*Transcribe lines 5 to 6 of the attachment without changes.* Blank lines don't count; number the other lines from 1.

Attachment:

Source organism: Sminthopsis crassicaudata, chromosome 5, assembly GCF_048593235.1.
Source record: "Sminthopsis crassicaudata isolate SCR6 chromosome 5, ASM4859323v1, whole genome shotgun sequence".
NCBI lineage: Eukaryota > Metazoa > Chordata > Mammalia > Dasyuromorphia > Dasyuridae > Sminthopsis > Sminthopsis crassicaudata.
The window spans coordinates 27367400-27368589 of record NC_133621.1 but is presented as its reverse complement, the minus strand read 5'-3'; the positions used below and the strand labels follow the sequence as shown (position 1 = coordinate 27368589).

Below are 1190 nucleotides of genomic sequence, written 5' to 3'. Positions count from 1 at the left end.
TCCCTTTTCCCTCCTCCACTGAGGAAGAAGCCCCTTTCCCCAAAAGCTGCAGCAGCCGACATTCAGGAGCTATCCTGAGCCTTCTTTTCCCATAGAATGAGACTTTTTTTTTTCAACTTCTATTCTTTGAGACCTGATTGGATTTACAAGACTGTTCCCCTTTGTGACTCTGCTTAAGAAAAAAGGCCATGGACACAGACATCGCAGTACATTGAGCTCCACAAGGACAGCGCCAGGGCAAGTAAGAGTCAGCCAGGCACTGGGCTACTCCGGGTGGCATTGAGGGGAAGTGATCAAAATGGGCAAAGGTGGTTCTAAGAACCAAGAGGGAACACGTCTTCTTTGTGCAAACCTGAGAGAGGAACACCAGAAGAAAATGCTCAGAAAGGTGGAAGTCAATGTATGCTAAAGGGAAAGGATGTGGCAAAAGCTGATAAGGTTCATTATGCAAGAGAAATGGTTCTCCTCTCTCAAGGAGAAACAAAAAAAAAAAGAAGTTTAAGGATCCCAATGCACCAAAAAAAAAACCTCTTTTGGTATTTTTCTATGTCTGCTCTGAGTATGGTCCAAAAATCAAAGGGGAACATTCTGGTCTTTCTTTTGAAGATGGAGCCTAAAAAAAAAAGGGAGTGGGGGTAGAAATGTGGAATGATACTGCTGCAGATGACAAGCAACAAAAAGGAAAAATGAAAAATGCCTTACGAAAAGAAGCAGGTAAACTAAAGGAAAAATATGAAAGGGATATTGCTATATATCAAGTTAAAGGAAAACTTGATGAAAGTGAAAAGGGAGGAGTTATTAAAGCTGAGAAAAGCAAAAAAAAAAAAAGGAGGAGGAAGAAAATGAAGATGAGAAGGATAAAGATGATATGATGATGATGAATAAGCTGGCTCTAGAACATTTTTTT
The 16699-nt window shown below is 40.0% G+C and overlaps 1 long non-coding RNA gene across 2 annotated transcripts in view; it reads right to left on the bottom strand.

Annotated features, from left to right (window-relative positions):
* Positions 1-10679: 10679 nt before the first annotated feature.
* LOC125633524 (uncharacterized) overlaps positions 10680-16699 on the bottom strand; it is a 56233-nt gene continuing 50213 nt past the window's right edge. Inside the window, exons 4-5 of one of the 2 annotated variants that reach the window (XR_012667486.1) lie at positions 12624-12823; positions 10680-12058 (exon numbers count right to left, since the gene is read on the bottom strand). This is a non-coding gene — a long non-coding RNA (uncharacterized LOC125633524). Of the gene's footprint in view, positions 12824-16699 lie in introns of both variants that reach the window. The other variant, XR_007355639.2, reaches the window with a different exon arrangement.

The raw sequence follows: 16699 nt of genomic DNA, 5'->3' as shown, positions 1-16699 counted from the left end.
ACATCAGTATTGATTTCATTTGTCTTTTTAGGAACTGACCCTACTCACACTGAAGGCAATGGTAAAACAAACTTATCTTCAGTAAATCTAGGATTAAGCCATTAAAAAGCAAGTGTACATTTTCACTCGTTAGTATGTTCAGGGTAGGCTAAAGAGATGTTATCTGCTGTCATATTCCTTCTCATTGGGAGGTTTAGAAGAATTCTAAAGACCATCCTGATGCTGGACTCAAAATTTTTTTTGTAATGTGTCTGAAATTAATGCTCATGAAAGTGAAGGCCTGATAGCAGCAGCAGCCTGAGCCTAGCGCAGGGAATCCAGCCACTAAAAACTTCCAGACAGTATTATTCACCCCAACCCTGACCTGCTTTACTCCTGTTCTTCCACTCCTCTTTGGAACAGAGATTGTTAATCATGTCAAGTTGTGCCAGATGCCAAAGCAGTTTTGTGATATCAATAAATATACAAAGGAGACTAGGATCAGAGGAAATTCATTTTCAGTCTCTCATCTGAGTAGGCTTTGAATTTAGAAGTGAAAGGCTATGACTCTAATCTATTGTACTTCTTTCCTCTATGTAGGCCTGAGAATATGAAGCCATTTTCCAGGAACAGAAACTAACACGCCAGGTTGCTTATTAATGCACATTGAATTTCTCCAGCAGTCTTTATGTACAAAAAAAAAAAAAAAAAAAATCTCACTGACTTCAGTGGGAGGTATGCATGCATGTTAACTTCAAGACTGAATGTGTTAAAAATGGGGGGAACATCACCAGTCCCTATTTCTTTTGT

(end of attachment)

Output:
Below are 1190 nucleotides of genomic sequence, written 5' to 3'. Positions count from 1 at the left end.
TCCCTTTTCCCTCCTCCACTGAGGAAGAAGCCCCTTTCCCCAAAAGCTGCAGCAGCCGACATTCAGGAGCTATCCTGAGCCTTCTTTTCCCATAGAATGAGACTTTTTTTTTTCAACTTCTATTCTTTGAGACCTGATTGGATTTACAAGACTGTTCCCCTTTGTGACTCTGCTTAAGAAAAAAGGCCATGGACACAGACATCGCAGTACATTGAGCTCCACAAGGACAGCGCCAGGGCAAGTAAGAGTCAGCCAGGCACTGGGCTACTCCGGGTGGCATTGAGGGGAAGTGATCAAAATGGGCAAAGGTGGTTCTAAGAACCAAGAGGGAACACGTCTTCTTTGTGCAAACCTGAGAGAGGAACACCAGAAGAAAATGCTCAGAAAGGTGGAAGTCAATGTATGCTAAAGGGAAAGGATGTGGCAAAAGCTGATAAGGTTCATTATGCAAGAGAAATGGTTCTCCTCTCTCAAGGAGAAACAAAAAAAAAAAGAAGTTTAAGGATCCCAATGCACCAAAAAAAAAACCTCTTTTGGTATTTTTCTATGTCTGCTCTGAGTATGGTCCAAAAATCAAAGGGGAACATTCTGGTCTTTCTTTTGAAGATGGAGCCTAAAAAAAAAAGGGAGTGGGGGTAGAAATGTGGAATGATACTGCTGCAGATGACAAGCAACAAAAAGGAAAAATGAAAAATGCCTTACGAAAAGAAGCAGGTAAACTAAAGGAAAAATATGAAAGGGATATTGCTATATATCAAGTTAAAGGAAAACTTGATGAAAGTGAAAAGGGAGGAGTTATTAAAGCTGAGAAAAGCAAAAAAAAAAAAAGGAGGAGGAAGAAAATGAAGATGAGAAGGATAAAGATGATATGATGATGATGAATAAGCTGGCTCTAGAACATTTTTTT